Sadly, here’s an example of a common American white-collar work week:
- 7:00am: Pour morning coffee, check work email
- 7:30am: Battle commute to work
- 8:30am: Show up, sit at desk
- 10:30am: Use bathroom, maybe
- 12:00pm: Open lunch, eat at desk
- 1:00pm: Pour afternoon coffee, to avoid falling asleep
- 3:00pm: Use bathroom again, maybe
- 5:30pm: Leave office, battle commute home
- 7:00am: Pour morning coffee, check work email
You get the idea. For many jobs, a routine and completely stationary day are the standard quo. That’s fine for executing routine tasks, being a certain type of productive, and being available should — *gasp* — your boss email you and need something. But how does it work when you’re trying to free your brain and think creatively? Answer: it fails miserably.
Routine and lack of movement are terrible for generating new ideas. They may be good for making non-creative progress, moving along the status quo, making consistent progress every day. But for generating new ideas, routine and stationary days are killer.
Here’s an example on the effects of brain states on creativity: Dan Pink, author of numerous books including “Whole New Mind: Why Right-Brainers Will Rule the World“, shared a story in his Ted Talk titled The Puzzle of Motivation about participants in an experiment taking longer to solve a creative problem when rewards are directly linked to the outcome — in other words, you can reduce creativity with a reward systems that discourage creative brain states:
The key is to overcome what’s called functional fixedness. You look at that box and you see it only as a receptacle for the tacks. But it can also have this other function, as a platform for the candle. The candle problem.
If you want people to perform better, you reward them. Right? Bonuses, commissions, their own reality show. Incentivize them. That’s how business works. But that’s not happening here. You’ve got an incentive designed to sharpen thinking and accelerate creativity, and it does just the opposite. It dulls thinking and blocks creativity.
While Dan Pink is focused on reward systems (i.e., how should we incentivize our employees), the point is the same: your environment and subsequent brain state have a huge impact on whether your brain can generate creative ideas.
To be creative, you need to free your brain. What does this mean? You need to free your brain from the shackles of routine and put yourself in new environments to make your brain work hard and more creatively. Here are some specific tactics you can use:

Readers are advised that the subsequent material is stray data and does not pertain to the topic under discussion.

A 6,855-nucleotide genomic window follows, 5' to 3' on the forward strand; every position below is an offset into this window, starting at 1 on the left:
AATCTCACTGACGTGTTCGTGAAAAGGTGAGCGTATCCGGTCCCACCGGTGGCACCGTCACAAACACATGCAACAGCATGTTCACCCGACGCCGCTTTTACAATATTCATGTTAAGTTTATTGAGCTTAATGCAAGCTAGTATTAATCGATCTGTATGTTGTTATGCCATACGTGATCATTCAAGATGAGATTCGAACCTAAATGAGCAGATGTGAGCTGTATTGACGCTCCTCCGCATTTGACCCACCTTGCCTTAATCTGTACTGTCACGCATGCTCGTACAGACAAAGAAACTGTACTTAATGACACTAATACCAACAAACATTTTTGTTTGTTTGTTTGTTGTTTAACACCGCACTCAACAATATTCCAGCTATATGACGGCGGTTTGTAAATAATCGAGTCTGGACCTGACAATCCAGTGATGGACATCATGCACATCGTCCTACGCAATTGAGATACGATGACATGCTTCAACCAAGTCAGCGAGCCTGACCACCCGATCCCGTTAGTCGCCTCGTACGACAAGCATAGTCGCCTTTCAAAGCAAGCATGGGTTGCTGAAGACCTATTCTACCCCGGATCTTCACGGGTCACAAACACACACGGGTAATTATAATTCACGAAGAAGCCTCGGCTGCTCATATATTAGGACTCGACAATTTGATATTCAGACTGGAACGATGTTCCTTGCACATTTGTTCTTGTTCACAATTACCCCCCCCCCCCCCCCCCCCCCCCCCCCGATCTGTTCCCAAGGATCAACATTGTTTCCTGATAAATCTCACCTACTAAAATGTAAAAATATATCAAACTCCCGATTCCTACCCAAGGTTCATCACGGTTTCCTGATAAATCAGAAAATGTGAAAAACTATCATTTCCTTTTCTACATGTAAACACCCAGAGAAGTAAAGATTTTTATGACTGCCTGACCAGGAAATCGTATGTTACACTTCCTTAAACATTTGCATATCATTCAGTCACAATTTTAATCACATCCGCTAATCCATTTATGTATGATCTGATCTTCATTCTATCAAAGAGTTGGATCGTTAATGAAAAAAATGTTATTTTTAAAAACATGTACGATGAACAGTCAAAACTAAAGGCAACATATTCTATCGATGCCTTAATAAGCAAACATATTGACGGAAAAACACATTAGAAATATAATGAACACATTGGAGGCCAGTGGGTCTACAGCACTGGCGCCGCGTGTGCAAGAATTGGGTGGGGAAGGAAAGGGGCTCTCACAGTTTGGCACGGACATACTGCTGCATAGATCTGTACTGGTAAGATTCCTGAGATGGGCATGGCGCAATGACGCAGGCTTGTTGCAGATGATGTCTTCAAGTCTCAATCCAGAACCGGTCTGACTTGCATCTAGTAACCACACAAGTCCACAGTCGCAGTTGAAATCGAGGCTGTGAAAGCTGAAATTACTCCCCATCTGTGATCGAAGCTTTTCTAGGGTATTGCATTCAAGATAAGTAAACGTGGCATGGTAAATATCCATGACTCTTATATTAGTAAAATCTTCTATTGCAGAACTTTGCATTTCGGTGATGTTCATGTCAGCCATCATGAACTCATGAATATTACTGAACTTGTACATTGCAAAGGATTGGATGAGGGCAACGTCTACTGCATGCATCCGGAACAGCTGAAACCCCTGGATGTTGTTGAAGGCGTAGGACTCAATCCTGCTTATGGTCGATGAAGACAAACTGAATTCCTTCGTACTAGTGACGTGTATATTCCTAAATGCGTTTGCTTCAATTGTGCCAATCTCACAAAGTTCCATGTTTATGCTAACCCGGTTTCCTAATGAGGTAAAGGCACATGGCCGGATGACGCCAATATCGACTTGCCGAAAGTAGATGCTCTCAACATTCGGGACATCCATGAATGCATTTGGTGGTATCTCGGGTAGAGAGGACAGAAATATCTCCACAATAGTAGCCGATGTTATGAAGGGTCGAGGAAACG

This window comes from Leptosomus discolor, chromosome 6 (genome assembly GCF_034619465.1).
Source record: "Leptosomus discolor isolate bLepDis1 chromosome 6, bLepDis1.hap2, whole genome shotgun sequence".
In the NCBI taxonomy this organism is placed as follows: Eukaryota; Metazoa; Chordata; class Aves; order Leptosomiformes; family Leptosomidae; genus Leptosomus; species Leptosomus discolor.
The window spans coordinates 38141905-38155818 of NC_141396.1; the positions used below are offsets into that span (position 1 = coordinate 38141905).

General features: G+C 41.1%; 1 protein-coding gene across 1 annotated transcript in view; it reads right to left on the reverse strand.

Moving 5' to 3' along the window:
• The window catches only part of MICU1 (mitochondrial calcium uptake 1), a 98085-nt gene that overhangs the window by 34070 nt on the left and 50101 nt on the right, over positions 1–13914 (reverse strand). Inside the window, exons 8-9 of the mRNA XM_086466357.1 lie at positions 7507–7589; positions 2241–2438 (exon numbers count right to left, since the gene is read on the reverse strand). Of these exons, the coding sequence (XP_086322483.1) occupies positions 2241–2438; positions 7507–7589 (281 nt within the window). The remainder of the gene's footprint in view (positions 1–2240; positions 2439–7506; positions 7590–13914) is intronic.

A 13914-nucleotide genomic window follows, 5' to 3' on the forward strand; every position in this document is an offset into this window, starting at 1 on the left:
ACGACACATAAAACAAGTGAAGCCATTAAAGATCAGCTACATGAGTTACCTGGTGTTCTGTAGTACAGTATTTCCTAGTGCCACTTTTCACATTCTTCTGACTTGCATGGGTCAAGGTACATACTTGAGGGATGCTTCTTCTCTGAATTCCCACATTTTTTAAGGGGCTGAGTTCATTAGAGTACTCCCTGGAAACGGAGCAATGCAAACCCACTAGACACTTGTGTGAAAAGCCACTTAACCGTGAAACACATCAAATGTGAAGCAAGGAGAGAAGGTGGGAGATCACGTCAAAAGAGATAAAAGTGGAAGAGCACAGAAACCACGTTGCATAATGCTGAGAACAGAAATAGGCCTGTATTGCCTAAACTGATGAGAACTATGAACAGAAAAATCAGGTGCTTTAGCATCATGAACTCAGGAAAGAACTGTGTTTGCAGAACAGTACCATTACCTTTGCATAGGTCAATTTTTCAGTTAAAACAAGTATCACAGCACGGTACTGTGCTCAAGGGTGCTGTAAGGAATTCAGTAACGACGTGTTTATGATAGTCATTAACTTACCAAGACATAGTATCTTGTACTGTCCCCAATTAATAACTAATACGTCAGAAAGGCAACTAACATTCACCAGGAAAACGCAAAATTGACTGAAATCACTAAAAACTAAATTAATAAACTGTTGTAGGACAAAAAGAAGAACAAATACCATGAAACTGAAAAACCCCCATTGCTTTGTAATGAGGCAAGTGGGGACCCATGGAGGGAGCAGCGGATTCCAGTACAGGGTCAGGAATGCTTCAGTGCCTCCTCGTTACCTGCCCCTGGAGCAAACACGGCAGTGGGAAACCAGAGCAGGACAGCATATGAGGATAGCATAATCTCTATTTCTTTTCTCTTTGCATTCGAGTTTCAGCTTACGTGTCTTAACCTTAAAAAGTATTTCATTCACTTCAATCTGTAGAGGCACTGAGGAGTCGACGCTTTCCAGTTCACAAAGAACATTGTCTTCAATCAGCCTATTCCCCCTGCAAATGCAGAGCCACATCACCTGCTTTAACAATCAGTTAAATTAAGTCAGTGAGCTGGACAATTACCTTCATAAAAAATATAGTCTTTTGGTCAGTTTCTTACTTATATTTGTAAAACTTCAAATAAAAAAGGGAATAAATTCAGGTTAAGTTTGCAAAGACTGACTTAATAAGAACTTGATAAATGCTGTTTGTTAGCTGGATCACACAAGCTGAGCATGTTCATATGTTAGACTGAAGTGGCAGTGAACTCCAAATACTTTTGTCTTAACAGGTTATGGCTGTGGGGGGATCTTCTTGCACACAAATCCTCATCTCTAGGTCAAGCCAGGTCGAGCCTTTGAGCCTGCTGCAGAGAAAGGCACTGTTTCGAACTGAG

- Go for a walk. Get up from your desk and take a walk to think. Don’t bring your mobile device. Don’t bring your phone. Bring a friend for a brainstorming session or simply walk alone. Moving your body makes your brain get out of its routine and process the challenging problems you face. A number of scientific studies have supported the benefits of walking to brain health.
- Divide up your day. We all have periods of our day where we need to simply execute. No need to be super creative, just 4-6 hours of solid progress. But, then we need to spend the other few hours thinking deeply and getting out of our comfort zone. Try this for an alternative day structure:
- 8am – 12pm: Make routine, steady progress on known tasks, try to block out distractions – try to tackle difficult problems where you know you can move things along (writing, coding, research, business development, etc.). For truly routine tasks (data entry, responding to email, organizing), leave those for later in the day when your mind is fried.
- 12pm – 2pm: Eat lunch, schedule meetings, respond to email
- 2pm – 4pm: Go for a walk, sit at a coffee shop, bring your notepad, free your brain to think creatively
- 4pm – 5pm: Take care of routine tasks, plan your next morning to be super productive
- Hit the gym. Set aside 60 minutes of your day to get changed, hit the gym, and shower up. Do this first thing in the morning, or take a break from work and do it in the afternoon. Your brain will keep working while your body gets its exercise. Bring a notepad to record any ideas.
- Sleep. Make sure you’re getting enough sleep at night. Resting your brain and allowing it to work is one of the strongest factors in next-day creativity. The notion that your brain keeps working while you are sleeping is absolutely true! This means at least 6 hours but ideally 7-9 hours if you can.
- Go to an event. Attend an event that is not part of your typical day. See a speaker on a topic you’re interested in. Force yourself to network and speak with others. You’ll find that new ideas come to you when you put your brain out of its comfort zone.
- Devour information from a variety of sources. Your brain can’t be creative if you don’t constantly feed it with new ideas and information. Listen to podcasts, read regularly, think outside your career. This is critical for your brain’s ability to make connections across topics.
So break your routine and free your brain. The productivity and idea generation benefits are enormous.
— Thriving Dad